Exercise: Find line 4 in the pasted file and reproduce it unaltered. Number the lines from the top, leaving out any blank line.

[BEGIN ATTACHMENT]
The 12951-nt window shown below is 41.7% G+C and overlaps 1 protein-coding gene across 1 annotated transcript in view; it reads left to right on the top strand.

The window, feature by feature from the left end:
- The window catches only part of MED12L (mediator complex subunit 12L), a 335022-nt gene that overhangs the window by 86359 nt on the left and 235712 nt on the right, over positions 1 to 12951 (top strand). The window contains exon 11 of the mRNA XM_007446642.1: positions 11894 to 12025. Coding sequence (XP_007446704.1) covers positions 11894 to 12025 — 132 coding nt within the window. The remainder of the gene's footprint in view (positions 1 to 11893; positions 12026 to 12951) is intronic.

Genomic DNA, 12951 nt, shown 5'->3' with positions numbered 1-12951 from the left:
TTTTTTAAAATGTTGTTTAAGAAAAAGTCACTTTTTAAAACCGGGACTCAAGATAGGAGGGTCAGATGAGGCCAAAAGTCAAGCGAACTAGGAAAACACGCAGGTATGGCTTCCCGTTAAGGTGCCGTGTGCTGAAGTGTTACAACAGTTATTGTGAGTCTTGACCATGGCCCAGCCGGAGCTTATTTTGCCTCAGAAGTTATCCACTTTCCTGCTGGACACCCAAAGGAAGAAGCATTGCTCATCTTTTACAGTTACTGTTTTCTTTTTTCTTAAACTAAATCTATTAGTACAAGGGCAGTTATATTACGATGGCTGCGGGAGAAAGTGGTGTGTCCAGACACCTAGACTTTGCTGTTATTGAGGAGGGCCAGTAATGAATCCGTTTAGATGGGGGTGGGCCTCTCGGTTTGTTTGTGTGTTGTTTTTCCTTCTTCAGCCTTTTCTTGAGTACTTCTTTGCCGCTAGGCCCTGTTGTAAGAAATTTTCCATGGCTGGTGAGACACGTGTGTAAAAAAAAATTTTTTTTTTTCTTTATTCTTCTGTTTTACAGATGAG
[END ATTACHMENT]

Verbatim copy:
Genomic DNA, 12951 nt, shown 5'->3' with positions numbered 1-12951 from the left: